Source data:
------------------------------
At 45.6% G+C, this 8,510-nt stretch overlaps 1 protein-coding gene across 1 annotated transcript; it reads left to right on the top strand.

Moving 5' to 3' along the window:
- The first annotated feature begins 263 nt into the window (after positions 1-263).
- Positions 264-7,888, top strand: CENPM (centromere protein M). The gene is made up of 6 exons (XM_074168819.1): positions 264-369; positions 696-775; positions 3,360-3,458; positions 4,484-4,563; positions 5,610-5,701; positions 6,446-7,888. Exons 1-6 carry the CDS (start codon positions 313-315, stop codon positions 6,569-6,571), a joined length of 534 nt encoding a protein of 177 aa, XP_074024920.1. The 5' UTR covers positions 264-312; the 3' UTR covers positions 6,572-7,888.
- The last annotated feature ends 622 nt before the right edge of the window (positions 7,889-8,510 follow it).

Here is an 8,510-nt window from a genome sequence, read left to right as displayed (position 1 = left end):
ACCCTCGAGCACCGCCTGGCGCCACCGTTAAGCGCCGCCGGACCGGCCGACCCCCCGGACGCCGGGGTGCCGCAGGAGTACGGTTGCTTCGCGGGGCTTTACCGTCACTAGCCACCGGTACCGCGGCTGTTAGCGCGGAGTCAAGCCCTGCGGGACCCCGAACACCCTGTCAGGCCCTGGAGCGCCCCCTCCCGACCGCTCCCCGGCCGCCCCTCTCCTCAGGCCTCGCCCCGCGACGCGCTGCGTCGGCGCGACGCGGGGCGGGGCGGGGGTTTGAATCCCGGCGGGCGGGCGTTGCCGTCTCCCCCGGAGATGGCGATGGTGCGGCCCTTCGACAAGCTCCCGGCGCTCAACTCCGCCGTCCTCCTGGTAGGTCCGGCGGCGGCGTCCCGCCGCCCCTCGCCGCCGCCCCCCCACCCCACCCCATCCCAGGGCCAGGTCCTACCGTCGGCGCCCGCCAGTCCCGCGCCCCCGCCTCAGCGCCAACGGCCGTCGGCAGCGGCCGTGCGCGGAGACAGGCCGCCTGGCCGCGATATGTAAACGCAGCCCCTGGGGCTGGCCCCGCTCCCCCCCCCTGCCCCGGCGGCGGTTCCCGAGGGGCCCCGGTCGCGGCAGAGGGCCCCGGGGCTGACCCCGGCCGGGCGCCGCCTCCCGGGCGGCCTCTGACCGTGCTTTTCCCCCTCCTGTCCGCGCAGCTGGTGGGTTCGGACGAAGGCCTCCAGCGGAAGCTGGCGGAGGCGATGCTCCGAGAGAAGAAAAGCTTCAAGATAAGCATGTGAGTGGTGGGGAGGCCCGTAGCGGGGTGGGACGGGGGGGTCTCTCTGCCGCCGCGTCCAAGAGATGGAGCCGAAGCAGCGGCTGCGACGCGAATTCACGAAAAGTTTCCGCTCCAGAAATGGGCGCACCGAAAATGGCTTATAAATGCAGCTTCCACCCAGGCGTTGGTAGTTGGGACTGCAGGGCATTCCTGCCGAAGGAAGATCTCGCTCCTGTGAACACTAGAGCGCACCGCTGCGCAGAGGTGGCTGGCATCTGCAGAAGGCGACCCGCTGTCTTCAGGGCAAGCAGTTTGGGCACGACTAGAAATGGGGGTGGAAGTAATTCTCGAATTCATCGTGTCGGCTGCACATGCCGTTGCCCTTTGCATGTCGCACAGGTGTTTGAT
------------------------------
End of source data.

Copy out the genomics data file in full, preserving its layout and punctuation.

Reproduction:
At 45.6% G+C, this 8,510-nt stretch overlaps 1 protein-coding gene across 1 annotated transcript; it reads left to right on the top strand.

Moving 5' to 3' along the window:
- The first annotated feature begins 263 nt into the window (after positions 1-263).
- Positions 264-7,888, top strand: CENPM (centromere protein M). The gene is made up of 6 exons (XM_074168819.1): positions 264-369; positions 696-775; positions 3,360-3,458; positions 4,484-4,563; positions 5,610-5,701; positions 6,446-7,888. Exons 1-6 carry the CDS (start codon positions 313-315, stop codon positions 6,569-6,571), a joined length of 534 nt encoding a protein of 177 aa, XP_074024920.1. The 5' UTR covers positions 264-312; the 3' UTR covers positions 6,572-7,888.
- The last annotated feature ends 622 nt before the right edge of the window (positions 7,889-8,510 follow it).

Here is an 8,510-nt window from a genome sequence, read left to right as displayed (position 1 = left end):
ACCCTCGAGCACCGCCTGGCGCCACCGTTAAGCGCCGCCGGACCGGCCGACCCCCCGGACGCCGGGGTGCCGCAGGAGTACGGTTGCTTCGCGGGGCTTTACCGTCACTAGCCACCGGTACCGCGGCTGTTAGCGCGGAGTCAAGCCCTGCGGGACCCCGAACACCCTGTCAGGCCCTGGAGCGCCCCCTCCCGACCGCTCCCCGGCCGCCCCTCTCCTCAGGCCTCGCCCCGCGACGCGCTGCGTCGGCGCGACGCGGGGCGGGGCGGGGGTTTGAATCCCGGCGGGCGGGCGTTGCCGTCTCCCCCGGAGATGGCGATGGTGCGGCCCTTCGACAAGCTCCCGGCGCTCAACTCCGCCGTCCTCCTGGTAGGTCCGGCGGCGGCGTCCCGCCGCCCCTCGCCGCCGCCCCCCCACCCCACCCCATCCCAGGGCCAGGTCCTACCGTCGGCGCCCGCCAGTCCCGCGCCCCCGCCTCAGCGCCAACGGCCGTCGGCAGCGGCCGTGCGCGGAGACAGGCCGCCTGGCCGCGATATGTAAACGCAGCCCCTGGGGCTGGCCCCGCTCCCCCCCCCTGCCCCGGCGGCGGTTCCCGAGGGGCCCCGGTCGCGGCAGAGGGCCCCGGGGCTGACCCCGGCCGGGCGCCGCCTCCCGGGCGGCCTCTGACCGTGCTTTTCCCCCTCCTGTCCGCGCAGCTGGTGGGTTCGGACGAAGGCCTCCAGCGGAAGCTGGCGGAGGCGATGCTCCGAGAGAAGAAAAGCTTCAAGATAAGCATGTGAGTGGTGGGGAGGCCCGTAGCGGGGTGGGACGGGGGGGTCTCTCTGCCGCCGCGTCCAAGAGATGGAGCCGAAGCAGCGGCTGCGACGCGAATTCACGAAAAGTTTCCGCTCCAGAAATGGGCGCACCGAAAATGGCTTATAAATGCAGCTTCCACCCAGGCGTTGGTAGTTGGGACTGCAGGGCATTCCTGCCGAAGGAAGATCTCGCTCCTGTGAACACTAGAGCGCACCGCTGCGCAGAGGTGGCTGGCATCTGCAGAAGGCGACCCGCTGTCTTCAGGGCAAGCAGTTTGGGCACGACTAGAAATGGGGGTGGAAGTAATTCTCGAATTCATCGTGTCGGCTGCACATGCCGTTGCCCTTTGCATGTCGCACAGGTGTTTGAT